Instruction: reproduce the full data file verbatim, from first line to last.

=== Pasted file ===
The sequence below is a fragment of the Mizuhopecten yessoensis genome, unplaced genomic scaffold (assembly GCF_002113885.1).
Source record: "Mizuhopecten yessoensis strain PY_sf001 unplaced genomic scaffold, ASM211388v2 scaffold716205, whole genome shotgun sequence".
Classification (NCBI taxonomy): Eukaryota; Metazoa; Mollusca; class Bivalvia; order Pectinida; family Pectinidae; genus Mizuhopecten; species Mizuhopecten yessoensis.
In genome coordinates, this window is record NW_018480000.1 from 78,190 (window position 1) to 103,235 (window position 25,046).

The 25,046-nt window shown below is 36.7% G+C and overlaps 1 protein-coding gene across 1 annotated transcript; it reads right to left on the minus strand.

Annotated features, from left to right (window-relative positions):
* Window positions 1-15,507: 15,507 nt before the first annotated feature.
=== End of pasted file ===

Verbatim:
The sequence below is a fragment of the Mizuhopecten yessoensis genome, unplaced genomic scaffold (assembly GCF_002113885.1).
Source record: "Mizuhopecten yessoensis strain PY_sf001 unplaced genomic scaffold, ASM211388v2 scaffold716205, whole genome shotgun sequence".
Classification (NCBI taxonomy): Eukaryota; Metazoa; Mollusca; class Bivalvia; order Pectinida; family Pectinidae; genus Mizuhopecten; species Mizuhopecten yessoensis.
In genome coordinates, this window is record NW_018480000.1 from 78,190 (window position 1) to 103,235 (window position 25,046).

The 25,046-nt window shown below is 36.7% G+C and overlaps 1 protein-coding gene across 1 annotated transcript; it reads right to left on the minus strand.

Annotated features, from left to right (window-relative positions):
* Window positions 1-15,507: 15,507 nt before the first annotated feature.